Historic Valentine Whitman House to be sold

This historic house on Great Road in Lincoln, RI was built in the late 1690s by Valentine Whitman Jr. It’s known as a stone-ender (one of the few remaining in the state), named after the stone chimney that extends across one side of the home. The town took over ownership of it in 1991, and the property was shared with the public as a historic house museum for several decades. Facing an uncertain future, the Valentine Whitman House was transferred from the town to the nonprofit Preserve Rhode Island last year. Click here for a 2-minute video of the project overall. Click here for a 2-minute video of the exterior restoration work. And, click here for a 2-minute video of the interior restoration work. Click here for a May 19, 2022 article in the Valley Breeze. Click here for an article in GoLocal Providence. Click here for an article in the Sun Chronicle.

Preserve Rhode Island launched a comprehensive rehabilitation from the top down. Ultimately, they hoped to reopen Valentine Whitman as a short-term vacation retreat, similar to a historic AirBnB. Unfortunately, those plans aren’t going to pan out. Recently, Preserve Rhode Island director Valerie Talmage reported to the town that, instead, they’ll be selling the home under a preservation easement.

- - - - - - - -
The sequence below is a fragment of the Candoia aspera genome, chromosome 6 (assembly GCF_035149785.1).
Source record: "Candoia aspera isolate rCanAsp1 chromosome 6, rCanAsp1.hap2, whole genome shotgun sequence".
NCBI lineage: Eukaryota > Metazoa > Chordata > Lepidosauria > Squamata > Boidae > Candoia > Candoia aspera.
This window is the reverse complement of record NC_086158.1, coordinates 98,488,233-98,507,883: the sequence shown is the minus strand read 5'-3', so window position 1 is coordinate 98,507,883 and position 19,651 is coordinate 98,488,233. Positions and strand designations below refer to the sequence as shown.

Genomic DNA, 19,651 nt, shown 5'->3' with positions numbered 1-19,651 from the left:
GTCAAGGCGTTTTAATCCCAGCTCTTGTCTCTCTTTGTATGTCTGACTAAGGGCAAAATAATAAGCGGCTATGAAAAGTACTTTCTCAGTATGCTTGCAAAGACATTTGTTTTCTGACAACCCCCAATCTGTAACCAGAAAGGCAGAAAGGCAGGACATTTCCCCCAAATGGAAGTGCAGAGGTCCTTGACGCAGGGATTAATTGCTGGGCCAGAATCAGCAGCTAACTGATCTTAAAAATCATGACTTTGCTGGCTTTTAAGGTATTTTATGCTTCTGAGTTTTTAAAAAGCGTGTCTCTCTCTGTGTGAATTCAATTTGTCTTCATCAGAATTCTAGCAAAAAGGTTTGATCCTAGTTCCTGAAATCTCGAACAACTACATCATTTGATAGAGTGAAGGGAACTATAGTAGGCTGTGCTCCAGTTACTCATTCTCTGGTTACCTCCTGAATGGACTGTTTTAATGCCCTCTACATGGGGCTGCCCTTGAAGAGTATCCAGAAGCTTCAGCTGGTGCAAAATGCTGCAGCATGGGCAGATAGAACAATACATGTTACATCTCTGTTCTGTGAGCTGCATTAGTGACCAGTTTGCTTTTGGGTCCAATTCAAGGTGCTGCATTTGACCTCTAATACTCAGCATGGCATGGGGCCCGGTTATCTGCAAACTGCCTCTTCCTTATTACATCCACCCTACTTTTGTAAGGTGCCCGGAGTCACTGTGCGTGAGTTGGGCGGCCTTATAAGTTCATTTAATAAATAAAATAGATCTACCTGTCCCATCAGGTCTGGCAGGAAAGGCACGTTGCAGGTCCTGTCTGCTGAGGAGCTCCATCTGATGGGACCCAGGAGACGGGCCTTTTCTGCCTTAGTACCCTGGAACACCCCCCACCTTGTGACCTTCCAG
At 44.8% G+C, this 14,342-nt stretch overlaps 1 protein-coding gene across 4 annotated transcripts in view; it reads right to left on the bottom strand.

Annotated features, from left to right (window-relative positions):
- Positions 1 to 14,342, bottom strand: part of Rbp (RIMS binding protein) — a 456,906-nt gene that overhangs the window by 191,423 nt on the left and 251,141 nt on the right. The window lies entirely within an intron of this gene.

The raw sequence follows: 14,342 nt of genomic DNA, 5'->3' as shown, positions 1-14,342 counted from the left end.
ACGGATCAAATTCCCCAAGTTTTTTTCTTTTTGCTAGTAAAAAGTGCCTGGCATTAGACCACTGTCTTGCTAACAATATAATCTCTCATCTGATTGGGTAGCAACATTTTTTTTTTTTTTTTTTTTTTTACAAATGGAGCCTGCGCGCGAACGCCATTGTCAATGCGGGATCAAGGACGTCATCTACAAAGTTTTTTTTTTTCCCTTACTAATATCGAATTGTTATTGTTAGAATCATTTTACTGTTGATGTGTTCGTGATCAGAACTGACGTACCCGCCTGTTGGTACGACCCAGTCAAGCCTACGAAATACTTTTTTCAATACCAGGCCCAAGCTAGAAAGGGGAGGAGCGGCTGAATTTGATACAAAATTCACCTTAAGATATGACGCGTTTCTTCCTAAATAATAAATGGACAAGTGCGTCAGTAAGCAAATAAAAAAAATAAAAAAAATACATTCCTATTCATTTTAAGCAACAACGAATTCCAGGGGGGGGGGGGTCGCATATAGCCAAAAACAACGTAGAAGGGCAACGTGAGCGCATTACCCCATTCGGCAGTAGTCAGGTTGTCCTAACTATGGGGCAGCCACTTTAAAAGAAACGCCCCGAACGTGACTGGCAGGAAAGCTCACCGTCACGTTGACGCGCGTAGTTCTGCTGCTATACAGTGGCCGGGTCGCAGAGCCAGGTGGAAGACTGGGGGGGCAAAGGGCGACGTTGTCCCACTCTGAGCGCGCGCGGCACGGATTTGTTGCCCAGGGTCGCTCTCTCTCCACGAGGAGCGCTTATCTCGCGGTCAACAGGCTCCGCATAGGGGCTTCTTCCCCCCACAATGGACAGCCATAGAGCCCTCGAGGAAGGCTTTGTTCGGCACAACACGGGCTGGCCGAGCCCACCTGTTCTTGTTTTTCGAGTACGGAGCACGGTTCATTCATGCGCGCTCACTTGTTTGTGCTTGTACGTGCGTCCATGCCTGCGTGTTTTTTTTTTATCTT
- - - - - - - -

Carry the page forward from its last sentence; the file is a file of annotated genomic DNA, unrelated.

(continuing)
When Preserve R.I. took over as stewards of the home, Talmage said they started by replacing the roof and 75 percent of the cedar shingles on the building’s exterior. They installed new windows and painted the house and garage in a historically-appropriate color.

Inside, contractors installed new electrical, plumbing and HVAC systems, a challenge, Talmage said, considering the post-and-beam building has no wall cavities. They’re now in the process of installing a new kitchen, renovating one bathroom and adding a new one upstairs, repairing plaster and painting interior walls. The final step will be refinishing the floors, and completing exterior landscaping. Several diseased and damaged trees have already been removed, including one that was blocking the public’s view of the stone end.